Awaiting the change

Awaiting the change

Autism Awareness Day

Awaiting the change

Often, one has the tendency to stare at a child or an adult who behaves in a disoriented manner. While many brush this aside as another mental health issue, this could be related to autism. With another ‘World Autism Awareness Day’ here, it is time to focus on the challenges that autistic children and their parents face.

Savitha Nagarajan, a homemaker whose 14-year-old son Prajwul is autistic, has learnt to avoid stares and those who are indifferent to her child’s condition.

  “There are not many centres here which provide a space for  activities in connection to speech and language therapy, physical well-being and academics of the child under one roof. That is a big challenge. Most parents have to travel a long distance with their wards to such a centre,” she says.

Savitha has also taught her children to ignore snide remarks. “There are people who ask questions like ‘why does your child behave this way?’ If the elders could understand and learn about autism, it would be good,” she says.

Katrina Carlson from Finland, who lives here with her family, says that it isn’t always hard when the children are well-behaved. “Thankfully, my son Teo is a calm boy. But most autistic children and adults like to follow a routine and when this is disturbed, it could possibly disturb them. The challenge being in Bengaluru is making the environment friendly for him. Having the same people around is important. Another challenge I face here is the traffic. The driving patterns of people are not regular which can be disturbing,” she says.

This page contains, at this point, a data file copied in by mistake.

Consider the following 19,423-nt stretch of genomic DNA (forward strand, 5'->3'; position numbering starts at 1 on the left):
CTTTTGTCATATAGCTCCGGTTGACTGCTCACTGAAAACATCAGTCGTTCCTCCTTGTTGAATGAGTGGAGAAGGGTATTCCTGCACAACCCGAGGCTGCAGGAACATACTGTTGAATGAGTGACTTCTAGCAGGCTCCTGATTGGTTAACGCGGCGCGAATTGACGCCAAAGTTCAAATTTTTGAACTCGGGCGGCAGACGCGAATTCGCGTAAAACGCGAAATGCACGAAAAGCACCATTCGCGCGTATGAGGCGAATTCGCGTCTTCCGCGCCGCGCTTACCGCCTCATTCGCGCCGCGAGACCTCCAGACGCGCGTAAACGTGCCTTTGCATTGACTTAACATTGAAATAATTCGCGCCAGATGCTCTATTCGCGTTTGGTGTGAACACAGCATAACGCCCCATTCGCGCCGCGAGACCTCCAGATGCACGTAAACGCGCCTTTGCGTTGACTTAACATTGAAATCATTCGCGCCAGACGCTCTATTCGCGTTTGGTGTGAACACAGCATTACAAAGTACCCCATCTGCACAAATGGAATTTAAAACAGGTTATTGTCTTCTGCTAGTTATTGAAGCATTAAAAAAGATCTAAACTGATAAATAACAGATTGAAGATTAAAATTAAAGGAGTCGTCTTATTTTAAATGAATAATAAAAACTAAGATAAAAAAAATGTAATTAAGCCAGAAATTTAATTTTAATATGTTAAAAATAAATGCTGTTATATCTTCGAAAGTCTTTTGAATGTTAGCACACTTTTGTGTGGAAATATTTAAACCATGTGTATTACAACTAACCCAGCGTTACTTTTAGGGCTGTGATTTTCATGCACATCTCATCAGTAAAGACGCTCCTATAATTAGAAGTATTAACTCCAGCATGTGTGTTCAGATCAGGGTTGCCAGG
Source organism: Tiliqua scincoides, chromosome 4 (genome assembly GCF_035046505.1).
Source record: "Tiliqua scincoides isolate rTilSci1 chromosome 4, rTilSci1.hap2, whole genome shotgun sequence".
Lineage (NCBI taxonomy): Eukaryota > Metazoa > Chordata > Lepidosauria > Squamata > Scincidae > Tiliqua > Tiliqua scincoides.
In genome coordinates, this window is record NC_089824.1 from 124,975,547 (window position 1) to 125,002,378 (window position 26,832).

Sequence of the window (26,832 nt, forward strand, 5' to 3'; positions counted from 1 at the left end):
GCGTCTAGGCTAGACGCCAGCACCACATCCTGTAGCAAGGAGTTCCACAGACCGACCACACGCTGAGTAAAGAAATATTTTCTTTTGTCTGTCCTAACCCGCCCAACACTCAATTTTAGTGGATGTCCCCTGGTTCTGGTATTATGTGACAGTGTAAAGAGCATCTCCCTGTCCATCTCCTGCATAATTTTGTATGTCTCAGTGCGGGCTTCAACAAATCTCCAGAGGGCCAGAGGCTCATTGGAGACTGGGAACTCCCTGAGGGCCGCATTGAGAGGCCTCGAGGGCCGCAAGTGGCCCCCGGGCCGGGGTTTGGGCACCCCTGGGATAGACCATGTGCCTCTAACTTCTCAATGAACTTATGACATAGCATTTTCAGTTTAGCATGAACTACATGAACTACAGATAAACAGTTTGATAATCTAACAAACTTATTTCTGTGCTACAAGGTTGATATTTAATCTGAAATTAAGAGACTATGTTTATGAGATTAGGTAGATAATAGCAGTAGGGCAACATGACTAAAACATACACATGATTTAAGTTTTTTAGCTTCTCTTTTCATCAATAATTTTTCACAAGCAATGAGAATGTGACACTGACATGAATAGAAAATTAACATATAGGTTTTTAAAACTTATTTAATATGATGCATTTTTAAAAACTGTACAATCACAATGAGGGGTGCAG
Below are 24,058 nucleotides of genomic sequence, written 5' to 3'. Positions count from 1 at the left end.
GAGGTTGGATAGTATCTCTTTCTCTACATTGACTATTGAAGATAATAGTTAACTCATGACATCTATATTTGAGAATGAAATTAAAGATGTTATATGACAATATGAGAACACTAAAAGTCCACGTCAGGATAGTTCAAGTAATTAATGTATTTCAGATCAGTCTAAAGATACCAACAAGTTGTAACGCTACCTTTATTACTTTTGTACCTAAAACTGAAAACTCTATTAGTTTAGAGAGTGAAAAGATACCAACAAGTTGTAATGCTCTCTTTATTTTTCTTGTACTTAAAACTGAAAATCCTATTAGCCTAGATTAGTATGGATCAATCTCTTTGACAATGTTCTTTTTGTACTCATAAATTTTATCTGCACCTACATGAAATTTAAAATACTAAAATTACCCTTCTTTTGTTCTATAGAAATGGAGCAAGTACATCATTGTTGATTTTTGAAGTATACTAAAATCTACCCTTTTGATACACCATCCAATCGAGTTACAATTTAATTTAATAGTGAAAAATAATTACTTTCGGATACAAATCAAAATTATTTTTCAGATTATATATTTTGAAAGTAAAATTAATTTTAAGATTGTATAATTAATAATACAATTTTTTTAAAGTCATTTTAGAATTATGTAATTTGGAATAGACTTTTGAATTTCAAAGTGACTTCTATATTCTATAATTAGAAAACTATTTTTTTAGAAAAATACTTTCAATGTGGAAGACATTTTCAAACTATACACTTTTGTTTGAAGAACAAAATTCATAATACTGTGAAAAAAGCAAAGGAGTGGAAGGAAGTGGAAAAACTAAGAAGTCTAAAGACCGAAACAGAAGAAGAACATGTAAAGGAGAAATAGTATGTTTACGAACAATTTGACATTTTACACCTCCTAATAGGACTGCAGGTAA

Officials from autism centres in the City say that the attitude to the condition though changing, has a long way to go.  Sarbani Mallick, founder-director and managing trustee of Bubbles Centre for Autism, says that though there is an increased awareness among youngsters and people about autism, a clear idea of the subject is still lacking. “Autism is a misunderstood condition. The biggest challenge one faces here is that the disability isn’t visible and thus acceptance of a child with autism is lower, compared to other disabled children,” she says.

She adds that there aren’t proper schools for autistic children in the City.
“The needs of each child are so varied and specific that there has to be a one-on-one approach with each of them.” Sarbani adds that denial among family members and relatives worsens the situation. “Also, early intervention is most crucial in this condition, as it helps in a better prognosis,” she adds.

Since the last 5 years, there has been an increased awareness, says Nithya Srinivasa Raghavan, centre head of Apoorva Centre- SAI Autism. “People didn’t know what autism was. But this city is not yet autism-friendly. The biggest challenge in autism is communication. When this is lacking, behavioural changes can be seen. The other issue is socialisation or how to mingle in the society,” details Nithya.

She adds that in the city, parents face the issue of not having a daycare centre for such children. “Parents don’t  have an option of putting their children in a centre for just a few hours, if they are going somewhere,” she says.

Medical professionals like Dr Shalini Rao, consultant paediatrician, Ovum Hospitals says that a proper support system for parents who have autistic children is lacking here. “I did my medical training in the UK and the system there helps in detecting educational and developmental issues in children at an early age like around 2 years, so that remedial action can be taken,” she says,

Dr Shalini says that an increase in self-help groups and government-led NGOs is the necessity of the hour.

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